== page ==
Before we recommend giving up coffee, however, it is important to discuss the reasons why it is often difficult to assign a deleterious effect to caffeine consumption. Some of these caveats also apply to this study. First, adenosine receptors are widespread, and their activation produces a myriad of sometimes-contradictory effects. Adenosine receptors are present in fat, skeletal muscle, and liver cells and modulate metabolism in many ways, as described by Keijzers et al. The authors propose, however, that the decrease in insulin sensitivity produced by caffeine is not a direct effect on these cells but is mediated indirectly by increasing circulating levels of epinephrine, most likely caused by its central stimulatory effects (of interest, cortisol was not increased). This is a hypothesis that could be tested by repeating these studies in the presence of β-blockade. It should be noted that the plasma concentrations of epinephrine produced by caffeine (∼0.75 nmol/l or 140 pg/ml) are relatively low. It would be important to determine whether an infusion of epinephrine, titrated to achieve comparable plasma concentrations, would produce a similar reduction in insulin sensitivity. The authors exclude a change in glucose delivery as contributing to the decrease in insulin sensitivity because “blood flow” was increased. However, only forearm blood flow was measured. Given that blood pressure increased, it is likely that vasoconstriction occurred in other vascular beds. In this regard, it is important to note that oral caffeine produces a 19% reduction in liver plasma flow (13). Similarly, the greater levels of free fatty acids produced by caffeine may have contributed to the reduction in insulin sensitivity.

Second, adenosine is considered a retaliatory hormone. The importance of adenosine as a regulatory autacoid is greatest when its interstitial concentrations are increased, e.g., during ischemia or stress, and are of lesser importance during resting conditions. It is therefore possible that the effects reported by Keijzers et al. may be quantitatively (or even qualitatively) different during exercise or hypoglycemia, when the tonic effects of adenosine may be magnified. Also, it will be of interest to determine whether this phenomenon is observed in obese individuals or patients with type 2 diabetes.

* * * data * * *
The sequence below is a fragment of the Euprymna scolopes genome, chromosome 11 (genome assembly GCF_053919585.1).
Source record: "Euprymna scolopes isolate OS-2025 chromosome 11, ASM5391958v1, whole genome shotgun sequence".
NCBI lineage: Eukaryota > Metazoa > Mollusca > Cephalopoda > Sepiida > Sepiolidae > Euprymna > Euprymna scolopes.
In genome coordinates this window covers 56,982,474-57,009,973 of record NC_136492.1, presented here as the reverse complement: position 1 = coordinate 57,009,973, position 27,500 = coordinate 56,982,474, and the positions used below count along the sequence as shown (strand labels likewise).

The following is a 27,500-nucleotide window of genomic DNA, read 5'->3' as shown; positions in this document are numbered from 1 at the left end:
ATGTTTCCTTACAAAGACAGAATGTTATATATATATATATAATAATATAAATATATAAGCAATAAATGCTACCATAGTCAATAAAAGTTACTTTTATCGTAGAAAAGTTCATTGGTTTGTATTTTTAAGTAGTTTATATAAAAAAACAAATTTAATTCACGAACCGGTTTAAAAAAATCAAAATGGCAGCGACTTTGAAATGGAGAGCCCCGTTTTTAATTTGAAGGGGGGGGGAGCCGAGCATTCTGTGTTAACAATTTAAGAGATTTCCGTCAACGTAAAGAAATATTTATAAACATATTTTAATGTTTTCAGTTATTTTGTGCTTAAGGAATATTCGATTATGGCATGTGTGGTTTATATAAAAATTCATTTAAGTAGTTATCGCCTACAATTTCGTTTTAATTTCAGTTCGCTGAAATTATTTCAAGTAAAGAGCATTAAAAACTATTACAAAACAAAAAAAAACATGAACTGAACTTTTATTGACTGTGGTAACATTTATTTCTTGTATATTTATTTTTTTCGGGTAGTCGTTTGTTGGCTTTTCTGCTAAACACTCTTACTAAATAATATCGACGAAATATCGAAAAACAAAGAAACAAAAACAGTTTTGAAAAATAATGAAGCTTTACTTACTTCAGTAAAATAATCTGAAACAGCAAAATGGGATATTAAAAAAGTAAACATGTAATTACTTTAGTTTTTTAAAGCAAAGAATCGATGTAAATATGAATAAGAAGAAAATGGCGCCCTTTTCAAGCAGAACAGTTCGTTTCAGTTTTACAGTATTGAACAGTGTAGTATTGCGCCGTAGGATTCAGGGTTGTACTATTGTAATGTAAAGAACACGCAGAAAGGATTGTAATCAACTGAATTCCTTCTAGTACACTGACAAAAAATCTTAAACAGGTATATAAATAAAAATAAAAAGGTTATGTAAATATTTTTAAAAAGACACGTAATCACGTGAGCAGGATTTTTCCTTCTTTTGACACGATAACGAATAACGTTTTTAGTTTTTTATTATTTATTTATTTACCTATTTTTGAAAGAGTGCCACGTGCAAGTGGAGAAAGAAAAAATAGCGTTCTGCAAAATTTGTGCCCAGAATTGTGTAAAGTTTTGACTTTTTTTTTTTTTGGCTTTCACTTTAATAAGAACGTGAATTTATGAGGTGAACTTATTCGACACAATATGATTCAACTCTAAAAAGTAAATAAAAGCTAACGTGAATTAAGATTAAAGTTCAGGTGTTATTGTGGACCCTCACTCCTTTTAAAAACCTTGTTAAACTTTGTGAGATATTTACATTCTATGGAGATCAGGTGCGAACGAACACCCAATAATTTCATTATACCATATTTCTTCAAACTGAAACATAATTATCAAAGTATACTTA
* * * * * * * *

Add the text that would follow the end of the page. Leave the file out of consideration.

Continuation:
Third, there is tolerance to the cardiovascular effects of chronic caffeine consumption (14), probably explained by upregulation of adenosine receptors (2,15). It would be important to determine to what degree tolerance occurs to the metabolic effects of caffeine and whether this tolerance will dampen the decrease in insulin resistance produced by acute caffeine administration.

This group of investigators has previously made important contributions to our understanding of the clinical pharmacology of caffeine, and this study adds a new facet to the potential actions of this compound. It is, however, not without limitations. Notably, insulin sensitivity was not reduced in the caffeine group as much as it was increased in the placebo group (Fig. 2 from Keijzers et al.), so that differences between groups were apparent only in the last 20 min of a 2-h hyperinsulinemic-euglycemic clamp. How this translates to physiological release of insulin is unclear. Also, the plasma concentrations of insulin induced in this study are relatively high. It is uncertain that the reduction in insulin sensitivity produced by caffeine would be of similar magnitude at lowed, arguably more physiological, insulin levels or in patients with insulin resistance, who already start at a lower insulin sensitivity.

As with most innovative research, this study raises more questions than answers. We have tried to enumerate some of these questions in the hope of encouraging research in this field.

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Pharmacol Rev
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Clin Pharmacol Ther
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Address correspondence to Italo Biaggioni, MD, 1500 21st Ave. S., Suite 3500, Vanderbilt University, Nashville, TN 37215. E-mail: